Quick, effective and accessible
In addition to making cancer therapy more precise, flash delivery of radiation also appears to have other benefits.
“We’ve seen in mice that healthy cells suffer less damage when we apply the radiation dose very quickly, and yet the tumor-killing effect is equal to or even a little bit better than that of a conventional longer exposure,” Loo said. “If the result holds for humans, it would be a whole new paradigm for the field of radiation therapy.”
Another key objective of the projects is to make radiation therapy more accessible for patients worldwide.
Today, millions of patients around the world receive only palliative care because they don’t have access to cancer therapy, Loo said. “We hope that our work will contribute to making the best possible treatment available to more patients in more places.”
That’s why the team is focusing on designing systems that are compact, power-efficient, economical, efficient to use in the clinical setting, and compatible with existing infrastructure around the world, Tantawi said: “The first broadly used medical linear accelerator design was invented and built at Stanford in the years leading up to the building of SLAC. The next generation could be a real game changer – in medicine and in other areas, such as accelerators for X-ray lasers, particle colliders and national security.”
The Latest on: Proton therapy
[google_news title=”” keyword=”proton therapy” num_posts=”10″ blurb_length=”0″ show_thumb=”left”]
via Google News
The Latest on: Proton therapy
- NASA is looking for people to live in its Mars simulator. Here’s what it takes to get the jobon February 22, 2024 at 5:13 pm
NASA is seeking applicants to participate in its next simulated one-year Mars surface mission to help inform the agency’s plans for human exploration of the Red Planet.
- Opinion: So you want to spend a year (pretending) to go to Mars? Here are some things to consideron February 22, 2024 at 5:00 pm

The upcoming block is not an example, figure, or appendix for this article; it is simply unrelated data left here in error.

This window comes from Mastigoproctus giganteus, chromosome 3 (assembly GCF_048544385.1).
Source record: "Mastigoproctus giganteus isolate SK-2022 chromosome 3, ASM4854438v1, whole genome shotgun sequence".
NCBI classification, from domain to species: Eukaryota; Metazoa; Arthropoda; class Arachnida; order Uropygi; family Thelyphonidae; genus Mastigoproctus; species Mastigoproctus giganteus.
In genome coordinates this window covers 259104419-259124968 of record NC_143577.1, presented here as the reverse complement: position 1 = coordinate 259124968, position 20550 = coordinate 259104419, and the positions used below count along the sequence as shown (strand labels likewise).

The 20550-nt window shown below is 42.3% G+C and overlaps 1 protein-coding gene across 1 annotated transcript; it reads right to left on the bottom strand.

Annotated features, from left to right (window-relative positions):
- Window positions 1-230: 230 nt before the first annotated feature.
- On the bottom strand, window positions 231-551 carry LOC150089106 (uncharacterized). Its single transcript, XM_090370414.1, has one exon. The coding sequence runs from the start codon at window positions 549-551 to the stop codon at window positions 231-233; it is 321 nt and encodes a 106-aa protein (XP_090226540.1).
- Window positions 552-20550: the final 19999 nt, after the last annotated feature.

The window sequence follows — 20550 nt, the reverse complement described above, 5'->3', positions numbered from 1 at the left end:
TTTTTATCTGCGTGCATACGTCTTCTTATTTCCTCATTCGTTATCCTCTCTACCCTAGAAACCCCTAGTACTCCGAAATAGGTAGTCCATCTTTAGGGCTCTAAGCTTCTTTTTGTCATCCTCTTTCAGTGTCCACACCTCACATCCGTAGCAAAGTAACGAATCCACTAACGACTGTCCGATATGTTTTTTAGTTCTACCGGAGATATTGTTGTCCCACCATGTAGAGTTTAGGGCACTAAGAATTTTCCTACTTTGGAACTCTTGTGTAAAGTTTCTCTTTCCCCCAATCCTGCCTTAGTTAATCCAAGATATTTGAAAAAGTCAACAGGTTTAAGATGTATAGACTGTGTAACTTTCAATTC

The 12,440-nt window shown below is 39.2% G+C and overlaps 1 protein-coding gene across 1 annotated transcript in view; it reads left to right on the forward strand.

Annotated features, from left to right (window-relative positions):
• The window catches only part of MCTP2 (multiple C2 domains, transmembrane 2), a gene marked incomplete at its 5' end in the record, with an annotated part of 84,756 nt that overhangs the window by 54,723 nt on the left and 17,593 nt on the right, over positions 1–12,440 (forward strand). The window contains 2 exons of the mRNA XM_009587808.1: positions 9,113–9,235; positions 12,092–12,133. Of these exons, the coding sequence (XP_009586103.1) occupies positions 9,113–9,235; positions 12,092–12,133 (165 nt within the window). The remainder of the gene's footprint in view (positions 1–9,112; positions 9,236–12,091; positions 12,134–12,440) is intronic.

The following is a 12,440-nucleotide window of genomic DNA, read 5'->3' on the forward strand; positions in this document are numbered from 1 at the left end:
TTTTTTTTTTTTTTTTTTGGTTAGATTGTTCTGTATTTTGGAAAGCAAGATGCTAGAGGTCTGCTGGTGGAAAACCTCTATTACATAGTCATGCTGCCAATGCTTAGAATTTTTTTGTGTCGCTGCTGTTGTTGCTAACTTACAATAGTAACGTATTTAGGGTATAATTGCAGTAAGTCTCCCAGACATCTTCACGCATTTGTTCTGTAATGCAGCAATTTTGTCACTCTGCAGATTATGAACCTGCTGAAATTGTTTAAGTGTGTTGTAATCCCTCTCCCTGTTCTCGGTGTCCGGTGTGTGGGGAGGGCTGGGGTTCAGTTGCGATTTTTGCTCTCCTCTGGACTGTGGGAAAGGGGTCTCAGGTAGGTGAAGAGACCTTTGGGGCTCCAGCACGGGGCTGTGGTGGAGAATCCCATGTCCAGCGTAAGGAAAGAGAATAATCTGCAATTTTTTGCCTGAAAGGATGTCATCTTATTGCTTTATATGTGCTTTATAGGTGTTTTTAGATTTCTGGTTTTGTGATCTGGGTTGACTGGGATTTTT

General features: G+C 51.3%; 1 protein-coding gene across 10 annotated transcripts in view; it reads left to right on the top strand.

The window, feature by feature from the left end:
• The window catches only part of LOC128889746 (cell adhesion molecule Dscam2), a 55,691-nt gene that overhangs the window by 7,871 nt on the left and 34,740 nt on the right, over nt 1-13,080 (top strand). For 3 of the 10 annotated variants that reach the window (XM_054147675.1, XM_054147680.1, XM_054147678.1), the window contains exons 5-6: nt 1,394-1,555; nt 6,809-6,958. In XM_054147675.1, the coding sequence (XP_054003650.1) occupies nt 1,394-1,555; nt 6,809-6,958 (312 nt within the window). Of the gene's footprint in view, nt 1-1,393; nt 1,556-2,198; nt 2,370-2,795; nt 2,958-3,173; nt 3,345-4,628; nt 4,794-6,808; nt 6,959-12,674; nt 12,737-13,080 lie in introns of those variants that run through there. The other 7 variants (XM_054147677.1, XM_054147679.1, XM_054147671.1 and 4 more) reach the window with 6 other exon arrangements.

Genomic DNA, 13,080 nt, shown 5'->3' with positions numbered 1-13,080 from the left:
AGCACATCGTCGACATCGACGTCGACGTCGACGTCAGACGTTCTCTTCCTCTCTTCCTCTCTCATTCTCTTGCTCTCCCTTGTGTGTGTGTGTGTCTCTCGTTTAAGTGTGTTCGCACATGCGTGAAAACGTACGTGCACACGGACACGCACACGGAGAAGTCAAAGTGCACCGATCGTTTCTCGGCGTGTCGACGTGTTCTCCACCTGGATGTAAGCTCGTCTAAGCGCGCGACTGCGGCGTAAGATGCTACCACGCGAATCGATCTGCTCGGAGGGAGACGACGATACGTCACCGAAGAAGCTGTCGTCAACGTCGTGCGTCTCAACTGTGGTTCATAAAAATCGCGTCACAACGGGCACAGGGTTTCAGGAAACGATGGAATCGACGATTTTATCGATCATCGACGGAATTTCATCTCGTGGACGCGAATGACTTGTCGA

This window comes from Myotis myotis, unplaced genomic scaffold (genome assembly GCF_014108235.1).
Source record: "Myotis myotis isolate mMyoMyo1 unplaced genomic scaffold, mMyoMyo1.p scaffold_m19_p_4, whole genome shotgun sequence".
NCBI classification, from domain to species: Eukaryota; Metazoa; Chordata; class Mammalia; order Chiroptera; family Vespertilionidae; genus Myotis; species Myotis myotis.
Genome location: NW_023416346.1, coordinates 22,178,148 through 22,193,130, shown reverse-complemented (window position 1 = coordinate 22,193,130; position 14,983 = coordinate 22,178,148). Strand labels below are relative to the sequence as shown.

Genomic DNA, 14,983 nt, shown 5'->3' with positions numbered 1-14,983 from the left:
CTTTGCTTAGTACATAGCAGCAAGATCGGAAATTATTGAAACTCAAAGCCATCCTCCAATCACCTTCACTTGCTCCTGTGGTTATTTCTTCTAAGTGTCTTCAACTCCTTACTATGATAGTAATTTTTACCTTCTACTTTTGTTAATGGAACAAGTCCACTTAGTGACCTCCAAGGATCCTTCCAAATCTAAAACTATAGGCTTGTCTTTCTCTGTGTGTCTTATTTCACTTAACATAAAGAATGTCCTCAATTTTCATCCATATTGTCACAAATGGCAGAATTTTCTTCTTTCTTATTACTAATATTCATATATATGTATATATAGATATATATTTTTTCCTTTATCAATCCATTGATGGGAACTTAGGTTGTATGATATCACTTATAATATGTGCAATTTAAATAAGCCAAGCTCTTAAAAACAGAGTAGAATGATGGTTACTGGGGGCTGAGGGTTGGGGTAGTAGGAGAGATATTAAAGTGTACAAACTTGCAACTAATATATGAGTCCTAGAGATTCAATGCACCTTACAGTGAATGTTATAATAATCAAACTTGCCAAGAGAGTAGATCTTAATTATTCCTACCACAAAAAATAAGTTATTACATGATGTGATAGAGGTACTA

NASA has put out a call for applicants to apply to be test subjects for an upcoming human space exploration Mars study that will last for a full Earth year. Is this something you would like to do?
- NASA will pay 4 health-conscious 'astronaut-like' people to live inside a Mars simulation for 378 days. See if you qualify.on February 22, 2024 at 9:34 am
NASA opened applications for people to live a paid year in its CHAPEA Mars simulation. The job requires an agreeable personality and STEM degree.
- NASA wants volunteers for simulated Mars missionon February 22, 2024 at 8:22 am
(CNN) - NASA is looking for applicants to take part in a simulated one-year mission to Mars that will help the agency plan for human exploration of the red planet. The second of three planned ...
- Little groundwater recharge in ancient Mars aquifer, according to new modelson February 22, 2024 at 7:27 am
Mars was once a wet world. The geological record of the Red Planet shows evidence for water flowing on the surface—from river deltas to valleys carved by massive flash floods.
- NASA seeks volunteers for a paid, yearlong simulated Mars missionon February 22, 2024 at 3:19 am
The mission will last 378 days and is set to begin in Spring 2025. The future of Mars exploration is on the horizon and NASA is recruiting citizen volunteers to help make that future a reality. NASA ...
- Space engineer talks about her search for life on Marson February 22, 2024 at 1:27 am
Space Engineer, Nagin Cox, shared what she expects to find on Mars, what it's like working remotely from Earth, and more at TNW Conference.
- NASA Seeking Applicants for Next CHAPEA Simulated Mars Missionon February 21, 2024 at 1:13 pm
This time, the goal is to establish a permanent presence on the lunar surface which could serve as a jumping off point for crewed missions to Mars. There’s no telling at this point when a crewed ...
- Researcher: A long voyage to Mars in a confined space could raise stress levels and make the journey more challengingon February 21, 2024 at 9:12 am
NASA aims to land humans on the moon, set up a lunar colony and use the lessons learned to send people to Mars as part of its Artemis program.
via Bing News